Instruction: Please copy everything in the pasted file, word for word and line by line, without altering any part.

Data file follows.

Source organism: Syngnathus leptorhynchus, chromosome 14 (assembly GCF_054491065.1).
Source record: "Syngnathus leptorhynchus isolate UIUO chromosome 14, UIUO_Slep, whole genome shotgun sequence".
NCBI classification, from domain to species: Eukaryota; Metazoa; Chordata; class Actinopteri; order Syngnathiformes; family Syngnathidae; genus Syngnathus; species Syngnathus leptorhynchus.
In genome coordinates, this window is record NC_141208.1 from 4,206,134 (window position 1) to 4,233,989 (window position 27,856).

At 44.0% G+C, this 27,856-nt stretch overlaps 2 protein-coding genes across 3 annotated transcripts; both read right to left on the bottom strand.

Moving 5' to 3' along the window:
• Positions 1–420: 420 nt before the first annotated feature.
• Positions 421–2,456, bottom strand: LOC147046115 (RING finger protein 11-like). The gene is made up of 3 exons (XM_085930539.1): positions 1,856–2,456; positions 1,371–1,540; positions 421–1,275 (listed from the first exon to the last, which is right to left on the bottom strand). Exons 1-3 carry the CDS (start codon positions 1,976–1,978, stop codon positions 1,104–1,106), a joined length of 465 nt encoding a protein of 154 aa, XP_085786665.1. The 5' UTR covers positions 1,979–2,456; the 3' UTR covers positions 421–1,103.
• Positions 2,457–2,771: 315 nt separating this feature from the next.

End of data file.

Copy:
Source organism: Syngnathus leptorhynchus, chromosome 14 (assembly GCF_054491065.1).
Source record: "Syngnathus leptorhynchus isolate UIUO chromosome 14, UIUO_Slep, whole genome shotgun sequence".
NCBI classification, from domain to species: Eukaryota; Metazoa; Chordata; class Actinopteri; order Syngnathiformes; family Syngnathidae; genus Syngnathus; species Syngnathus leptorhynchus.
In genome coordinates, this window is record NC_141208.1 from 4,206,134 (window position 1) to 4,233,989 (window position 27,856).

At 44.0% G+C, this 27,856-nt stretch overlaps 2 protein-coding genes across 3 annotated transcripts; both read right to left on the bottom strand.

Moving 5' to 3' along the window:
• Positions 1–420: 420 nt before the first annotated feature.
• Positions 421–2,456, bottom strand: LOC147046115 (RING finger protein 11-like). The gene is made up of 3 exons (XM_085930539.1): positions 1,856–2,456; positions 1,371–1,540; positions 421–1,275 (listed from the first exon to the last, which is right to left on the bottom strand). Exons 1-3 carry the CDS (start codon positions 1,976–1,978, stop codon positions 1,104–1,106), a joined length of 465 nt encoding a protein of 154 aa, XP_085786665.1. The 5' UTR covers positions 1,979–2,456; the 3' UTR covers positions 421–1,103.
• Positions 2,457–2,771: 315 nt separating this feature from the next.